For example, if you feel that you are being overlooked for certain tasks, don’t go in complaining that George always gets to do XYZ. Instead, explain that you would like to be challenged to improve certain skills by doing XYZ and you would really appreciate the opportunity next time it becomes available.
Speaking up does not always have to be about something negative. If you don’t know how to do something then the only way to learn is to ask questions. Don’t be afraid – if in doubt, it’s time to speak up. To continue improving your knowledge and expertise to do your job well, speaking up is a positive thing. This way you will become more confident in the task and gain more experience.
What would help you to speak up more?
Here are some things that you need to think about to make it easier for you to speak up at work:
- Improve confidence - step out of your comfort zone
- Be more assertive
- Team up with colleagues
- Know how to speak up in the right way
- Know the appropriate channels to go through
- Know your rights
- Improve your communication & language skills
A big boost to confidence is knowing your subject. When you speak to your Warehouse Manager you must be well prepared for what you need to talk about. Be confident in your own knowledge and ability, if you have a positive frame of mind and believe in yourself, it will make you more assertive and this will come across when you speak up.
If the issue is something that involves more people than just you, then speak to your colleagues first. If there are a number of you, then perhaps appoint two or three as spokespeople, rather than all going as a big group.
When you are working as a temporary employee in a Warehouse, there may be occasions when you feel as if you are not treated in the same way as directly employed members of staff. So it is important that you know your rights.
Even if you work through an agency, you still have the same basic workers employment rights as permanent employees, regardless of how long you have been there and you are entitled to use the same facilities and services as everyone else. After 12 weeks in the same placement you qualify for all the same rights as the permanent employees and should be treated equally in all ways. If you feel this is not the case you should bring up it with your boss. Having the right knowledge is important when approaching your supervisors about any issues.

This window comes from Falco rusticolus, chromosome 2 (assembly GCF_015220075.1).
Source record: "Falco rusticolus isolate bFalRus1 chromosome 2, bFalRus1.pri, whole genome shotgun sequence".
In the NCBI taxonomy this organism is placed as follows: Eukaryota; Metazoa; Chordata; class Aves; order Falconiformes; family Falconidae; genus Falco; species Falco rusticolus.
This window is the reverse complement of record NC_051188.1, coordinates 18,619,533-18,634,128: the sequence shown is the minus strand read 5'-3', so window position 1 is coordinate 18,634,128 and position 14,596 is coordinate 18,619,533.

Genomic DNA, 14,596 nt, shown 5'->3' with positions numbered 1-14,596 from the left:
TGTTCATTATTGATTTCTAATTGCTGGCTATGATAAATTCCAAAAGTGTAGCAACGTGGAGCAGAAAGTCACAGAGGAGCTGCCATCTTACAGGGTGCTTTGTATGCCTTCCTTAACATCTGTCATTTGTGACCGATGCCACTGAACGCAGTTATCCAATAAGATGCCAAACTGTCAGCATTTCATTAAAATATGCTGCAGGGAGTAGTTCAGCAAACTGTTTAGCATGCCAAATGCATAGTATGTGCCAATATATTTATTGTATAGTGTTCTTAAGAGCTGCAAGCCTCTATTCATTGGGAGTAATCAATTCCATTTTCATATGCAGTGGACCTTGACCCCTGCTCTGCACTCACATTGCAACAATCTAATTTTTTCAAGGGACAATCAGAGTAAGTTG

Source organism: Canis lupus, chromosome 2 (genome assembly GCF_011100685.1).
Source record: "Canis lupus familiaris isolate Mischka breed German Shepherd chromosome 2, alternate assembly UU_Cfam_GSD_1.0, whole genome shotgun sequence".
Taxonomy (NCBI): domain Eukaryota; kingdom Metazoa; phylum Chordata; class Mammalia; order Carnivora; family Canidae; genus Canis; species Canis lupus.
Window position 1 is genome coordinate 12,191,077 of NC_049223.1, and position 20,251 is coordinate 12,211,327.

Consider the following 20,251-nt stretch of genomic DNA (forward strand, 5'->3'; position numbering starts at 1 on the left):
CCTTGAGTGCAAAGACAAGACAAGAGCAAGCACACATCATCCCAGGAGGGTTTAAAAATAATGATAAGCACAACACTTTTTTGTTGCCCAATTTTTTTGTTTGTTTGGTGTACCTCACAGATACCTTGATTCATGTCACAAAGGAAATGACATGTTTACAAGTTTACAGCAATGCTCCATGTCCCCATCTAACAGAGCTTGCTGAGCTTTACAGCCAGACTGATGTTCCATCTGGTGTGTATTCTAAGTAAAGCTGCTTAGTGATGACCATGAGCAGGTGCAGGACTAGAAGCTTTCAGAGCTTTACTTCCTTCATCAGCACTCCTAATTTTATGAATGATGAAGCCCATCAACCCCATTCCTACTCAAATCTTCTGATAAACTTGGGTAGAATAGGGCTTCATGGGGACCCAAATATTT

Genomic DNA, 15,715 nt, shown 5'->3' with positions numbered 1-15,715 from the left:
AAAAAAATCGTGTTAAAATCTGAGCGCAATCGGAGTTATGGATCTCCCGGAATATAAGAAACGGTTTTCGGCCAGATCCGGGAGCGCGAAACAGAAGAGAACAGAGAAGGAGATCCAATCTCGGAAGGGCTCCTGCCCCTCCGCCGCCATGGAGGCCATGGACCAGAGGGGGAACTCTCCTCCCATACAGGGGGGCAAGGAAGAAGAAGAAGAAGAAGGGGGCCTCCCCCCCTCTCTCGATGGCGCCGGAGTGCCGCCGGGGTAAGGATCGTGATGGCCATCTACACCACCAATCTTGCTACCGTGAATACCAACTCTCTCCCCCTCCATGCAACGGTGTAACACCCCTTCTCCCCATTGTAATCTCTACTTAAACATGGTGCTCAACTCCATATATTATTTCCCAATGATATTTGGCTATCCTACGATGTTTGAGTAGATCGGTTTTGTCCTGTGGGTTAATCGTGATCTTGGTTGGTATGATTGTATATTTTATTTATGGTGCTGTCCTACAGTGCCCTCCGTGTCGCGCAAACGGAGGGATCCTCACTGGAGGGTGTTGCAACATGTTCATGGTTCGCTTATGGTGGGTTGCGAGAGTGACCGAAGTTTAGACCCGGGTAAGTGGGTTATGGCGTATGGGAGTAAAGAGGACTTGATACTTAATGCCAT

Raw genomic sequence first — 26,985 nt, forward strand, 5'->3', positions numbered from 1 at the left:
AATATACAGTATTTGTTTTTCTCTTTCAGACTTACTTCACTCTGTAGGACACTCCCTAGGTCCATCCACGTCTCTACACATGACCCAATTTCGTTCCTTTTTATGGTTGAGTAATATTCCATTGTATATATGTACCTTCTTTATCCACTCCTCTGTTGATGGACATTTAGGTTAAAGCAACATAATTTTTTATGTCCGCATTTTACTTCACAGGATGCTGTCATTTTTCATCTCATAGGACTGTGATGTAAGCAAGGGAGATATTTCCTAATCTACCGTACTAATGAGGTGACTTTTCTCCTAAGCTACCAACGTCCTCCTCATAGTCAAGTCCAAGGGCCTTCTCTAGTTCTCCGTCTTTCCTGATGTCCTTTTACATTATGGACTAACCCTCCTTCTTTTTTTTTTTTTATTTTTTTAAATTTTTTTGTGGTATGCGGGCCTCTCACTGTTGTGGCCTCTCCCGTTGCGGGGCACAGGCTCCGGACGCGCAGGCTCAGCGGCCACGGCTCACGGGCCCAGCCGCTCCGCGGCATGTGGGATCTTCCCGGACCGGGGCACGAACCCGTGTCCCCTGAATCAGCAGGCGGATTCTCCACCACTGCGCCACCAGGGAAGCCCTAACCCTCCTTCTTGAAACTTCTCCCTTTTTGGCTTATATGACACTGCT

In the case of conflict, if you know you are in the right about something you are being held responsible for and you feel you cannot approach your Manager, then it may be necessary to ask a third party for advice or to intervene. As a Blue Arrow Flexible Employee, your best contact will be your Blue Arrow Consultant.
When you are working in a Warehouse environment and English is not your first language, it can make things more difficult when it comes to speaking up. Listening to English all day, you may well understand most of what is said, but when it comes to speaking and saying what you want and mean to say, you may feel less sure. The best way to overcome the language barrier is to improve your English language skills.
There are lots of resources online for English language lessons. For practice lessons, courses and tests at various levels, The British Council is a good place to start. Cambridge English also have free activities on their website to help practise your English.
If you prefer a classroom environment lots of local colleges offer ESOL (English for Speakers of Other Languages) courses for people living or wanting to settle and work in England.
Any English class will help improve your listening, speaking, reading and writing skills, which will greatly improve your confidence when you need to speak up at work. It will also be helpful if you can spend time speaking with a native English speaker in a social setting. The more you use the language, the faster you will learn and become more fluent in English.
What else can you do if you have an issue at work?
It can be difficult to know who to talk to when you have a problem at work, especially if you are relatively new in the workplace. If you still lack confidence to approach your Line Manager, are unsure about who you should approach at your place of employment or feel that your concerns are not being addressed, then you can always speak to your Blue Arrow Consultant by contacting your local Blue Arrow branch.